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Indonesia seeks to increase coffee output amid world glut
THE world has more than enough coffee, and Indonesia is looking to add to the glut.
The coffee industry in the No 3 producer of robusta is on a mission to boost output at a time when production is soaring and prices are tumbling. Farmers are expected to reap 50-60 per cent more beans within the next five years, said Pranoto Soenarto, deputy chairman of the Association of Indonesian Coffee Exporters and Industries.
"I'm calling all the stakeholders, especially roasters, to work together to help the farmers" with funding and increasing productivity, he said in an interview on the sidelines of an industry seminar in Bandung.
An increase in supply from the Southeast Asian nation may pressure robusta futures that have tumbled to the lowest since 2008, when trading began. Indonesia will also be vying with producers from Vietnam and Brazil, which is already the king of arabica coffee and may be poised to claim that title for robusta beans too.
The Indonesian group is preparing a road map for boosting yields with several other stakeholders including the Indonesian Coffee and Cocoa Research Institute and the agriculture ministry. The plan envisages helping farmers to properly use fertiliser and good-quality seeds, finding ways to protect crops from pests and diseases and providing financial assistance.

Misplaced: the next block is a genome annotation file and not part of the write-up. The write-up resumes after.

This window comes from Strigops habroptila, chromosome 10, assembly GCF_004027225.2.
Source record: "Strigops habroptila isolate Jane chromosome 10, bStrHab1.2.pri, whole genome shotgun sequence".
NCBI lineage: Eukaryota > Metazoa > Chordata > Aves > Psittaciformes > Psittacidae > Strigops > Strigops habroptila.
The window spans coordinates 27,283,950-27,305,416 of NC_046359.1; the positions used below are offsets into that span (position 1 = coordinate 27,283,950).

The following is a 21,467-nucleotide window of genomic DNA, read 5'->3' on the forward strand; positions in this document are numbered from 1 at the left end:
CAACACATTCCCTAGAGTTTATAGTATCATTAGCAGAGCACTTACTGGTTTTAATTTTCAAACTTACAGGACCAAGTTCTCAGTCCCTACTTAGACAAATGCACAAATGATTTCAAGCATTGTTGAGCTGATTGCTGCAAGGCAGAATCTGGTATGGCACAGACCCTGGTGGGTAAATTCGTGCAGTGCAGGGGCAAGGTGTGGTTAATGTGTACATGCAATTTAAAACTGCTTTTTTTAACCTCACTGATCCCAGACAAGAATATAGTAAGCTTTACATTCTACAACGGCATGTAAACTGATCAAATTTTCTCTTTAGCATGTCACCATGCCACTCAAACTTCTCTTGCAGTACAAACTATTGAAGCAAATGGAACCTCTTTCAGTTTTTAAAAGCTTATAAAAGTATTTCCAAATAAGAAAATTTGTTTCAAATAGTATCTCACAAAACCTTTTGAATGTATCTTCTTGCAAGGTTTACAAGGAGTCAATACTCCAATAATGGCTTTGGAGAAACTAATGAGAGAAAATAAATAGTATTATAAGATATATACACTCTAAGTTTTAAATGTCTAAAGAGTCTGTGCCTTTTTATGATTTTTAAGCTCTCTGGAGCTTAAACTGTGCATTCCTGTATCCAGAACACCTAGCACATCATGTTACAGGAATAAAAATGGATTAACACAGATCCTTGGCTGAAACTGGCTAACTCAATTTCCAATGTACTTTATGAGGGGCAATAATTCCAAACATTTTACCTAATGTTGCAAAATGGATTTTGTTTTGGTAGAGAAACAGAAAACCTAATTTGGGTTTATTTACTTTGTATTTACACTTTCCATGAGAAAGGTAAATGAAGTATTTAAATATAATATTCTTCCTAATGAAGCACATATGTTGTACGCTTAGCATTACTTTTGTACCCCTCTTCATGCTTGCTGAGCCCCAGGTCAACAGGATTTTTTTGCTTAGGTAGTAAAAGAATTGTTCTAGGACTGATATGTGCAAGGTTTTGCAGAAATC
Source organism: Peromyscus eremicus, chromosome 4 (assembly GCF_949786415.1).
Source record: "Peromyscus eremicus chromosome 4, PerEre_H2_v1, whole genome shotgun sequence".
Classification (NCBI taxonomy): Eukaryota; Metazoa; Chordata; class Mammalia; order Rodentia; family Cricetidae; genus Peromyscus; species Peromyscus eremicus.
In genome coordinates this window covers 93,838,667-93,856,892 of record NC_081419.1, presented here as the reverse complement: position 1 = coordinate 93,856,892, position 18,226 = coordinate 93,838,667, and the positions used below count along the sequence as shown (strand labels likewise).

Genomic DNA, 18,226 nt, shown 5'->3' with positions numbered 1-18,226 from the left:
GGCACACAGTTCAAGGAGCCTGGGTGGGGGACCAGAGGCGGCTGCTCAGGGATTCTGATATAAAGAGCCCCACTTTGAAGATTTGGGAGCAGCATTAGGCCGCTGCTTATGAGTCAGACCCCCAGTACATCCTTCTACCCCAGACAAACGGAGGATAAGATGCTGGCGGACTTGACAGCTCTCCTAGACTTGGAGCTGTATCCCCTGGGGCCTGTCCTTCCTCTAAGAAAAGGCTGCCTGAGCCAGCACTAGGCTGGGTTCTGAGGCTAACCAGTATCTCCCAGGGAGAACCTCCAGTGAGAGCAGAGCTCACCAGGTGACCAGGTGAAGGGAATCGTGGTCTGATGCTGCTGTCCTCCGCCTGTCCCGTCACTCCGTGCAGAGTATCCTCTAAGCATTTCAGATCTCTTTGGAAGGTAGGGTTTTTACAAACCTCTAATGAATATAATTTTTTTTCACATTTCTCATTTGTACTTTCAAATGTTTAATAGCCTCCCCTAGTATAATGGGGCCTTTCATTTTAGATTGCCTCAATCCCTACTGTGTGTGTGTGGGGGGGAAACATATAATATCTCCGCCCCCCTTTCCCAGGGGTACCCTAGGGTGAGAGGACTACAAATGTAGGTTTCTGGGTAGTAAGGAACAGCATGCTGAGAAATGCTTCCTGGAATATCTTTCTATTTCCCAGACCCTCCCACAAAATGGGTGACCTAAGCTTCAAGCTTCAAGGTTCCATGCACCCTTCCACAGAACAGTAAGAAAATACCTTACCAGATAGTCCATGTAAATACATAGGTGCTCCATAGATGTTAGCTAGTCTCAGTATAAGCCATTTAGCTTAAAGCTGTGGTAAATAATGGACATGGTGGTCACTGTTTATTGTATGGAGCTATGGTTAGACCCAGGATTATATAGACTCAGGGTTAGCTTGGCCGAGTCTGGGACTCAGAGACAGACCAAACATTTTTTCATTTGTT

Although robusta coffee futures rose 2 per cent to close at US$1,251 per ton in London on Friday, they have plunged more than 27 per cent in the past year.
Peatland's coffee robusta accounts for about 72 per cent of the country's total output, while arabica makes up about 18 per cent and the rest comes from liberica and excelsa beans. About two million farmers are engaged in coffee cultivation in the country, where the plantation area is estimated at 1.2 million hectares. Total output this year is estimated at 700,000 tons.
The country's vast peatland areas in Sumatra and Borneo islands provide a good opportunity to increase liberica output, said Myrna Safitri, a deputy at the Peatland Restoration Agency. The nation has about 15 million hectares of tropical peatlands, she said.
The coffee association expects overseas demand to increase, especially in China where the western lifestyle of youngsters drove a "coffee culture" in the world's second-biggest economy, Mr Pranoto said. Farmers should not stop planting coffee as there's China's impending coffee boom, he said. When that happens, the world will be in deficit and Indonesia should have the scope to fill the gap, he said.
China's coffee consumption surged more than ninefold in the past decade to 189,300 tons in 2018-19, according to data from US Department of Agriculture. BLOOMBERG